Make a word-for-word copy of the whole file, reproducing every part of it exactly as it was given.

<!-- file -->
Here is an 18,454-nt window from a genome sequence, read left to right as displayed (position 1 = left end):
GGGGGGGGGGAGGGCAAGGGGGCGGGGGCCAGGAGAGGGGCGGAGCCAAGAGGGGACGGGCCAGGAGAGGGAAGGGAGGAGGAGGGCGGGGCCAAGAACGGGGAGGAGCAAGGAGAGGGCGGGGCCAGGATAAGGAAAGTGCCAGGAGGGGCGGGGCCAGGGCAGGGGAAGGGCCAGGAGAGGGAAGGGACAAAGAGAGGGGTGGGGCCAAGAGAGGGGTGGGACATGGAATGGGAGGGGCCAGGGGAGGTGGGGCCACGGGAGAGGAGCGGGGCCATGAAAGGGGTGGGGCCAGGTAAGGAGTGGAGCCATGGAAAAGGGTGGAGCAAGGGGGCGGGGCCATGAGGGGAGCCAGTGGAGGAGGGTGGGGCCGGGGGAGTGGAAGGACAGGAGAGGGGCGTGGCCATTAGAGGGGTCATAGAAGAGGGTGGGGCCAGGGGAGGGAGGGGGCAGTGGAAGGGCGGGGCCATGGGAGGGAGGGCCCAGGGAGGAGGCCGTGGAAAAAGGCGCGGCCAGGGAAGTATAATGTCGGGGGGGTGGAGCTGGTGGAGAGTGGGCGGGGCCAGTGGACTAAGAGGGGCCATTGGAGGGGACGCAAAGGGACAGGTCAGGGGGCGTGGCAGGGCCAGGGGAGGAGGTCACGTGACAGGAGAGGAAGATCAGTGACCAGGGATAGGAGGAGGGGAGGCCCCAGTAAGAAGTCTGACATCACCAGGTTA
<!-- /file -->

Here is an 18,454-nt window from a genome sequence, read left to right as displayed (position 1 = left end):
GGGGGGGGGGAGGGCAAGGGGGCGGGGGCCAGGAGAGGGGCGGAGCCAAGAGGGGACGGGCCAGGAGAGGGAAGGGAGGAGGAGGGCGGGGCCAAGAACGGGGAGGAGCAAGGAGAGGGCGGGGCCAGGATAAGGAAAGTGCCAGGAGGGGCGGGGCCAGGGCAGGGGAAGGGCCAGGAGAGGGAAGGGACAAAGAGAGGGGTGGGGCCAAGAGAGGGGTGGGACATGGAATGGGAGGGGCCAGGGGAGGTGGGGCCACGGGAGAGGAGCGGGGCCATGAAAGGGGTGGGGCCAGGTAAGGAGTGGAGCCATGGAAAAGGGTGGAGCAAGGGGGCGGGGCCATGAGGGGAGCCAGTGGAGGAGGGTGGGGCCGGGGGAGTGGAAGGACAGGAGAGGGGCGTGGCCATTAGAGGGGTCATAGAAGAGGGTGGGGCCAGGGGAGGGAGGGGGCAGTGGAAGGGCGGGGCCATGGGAGGGAGGGCCCAGGGAGGAGGCCGTGGAAAAAGGCGCGGCCAGGGAAGTATAATGTCGGGGGGGTGGAGCTGGTGGAGAGTGGGCGGGGCCAGTGGACTAAGAGGGGCCATTGGAGGGGACGCAAAGGGACAGGTCAGGGGGCGTGGCAGGGCCAGGGGAGGAGGTCACGTGACAGGAGAGGAAGATCAGTGACCAGGGATAGGAGGAGGGGAGGCCCCAGTAAGAAGTCTGACATCACCAGGTTA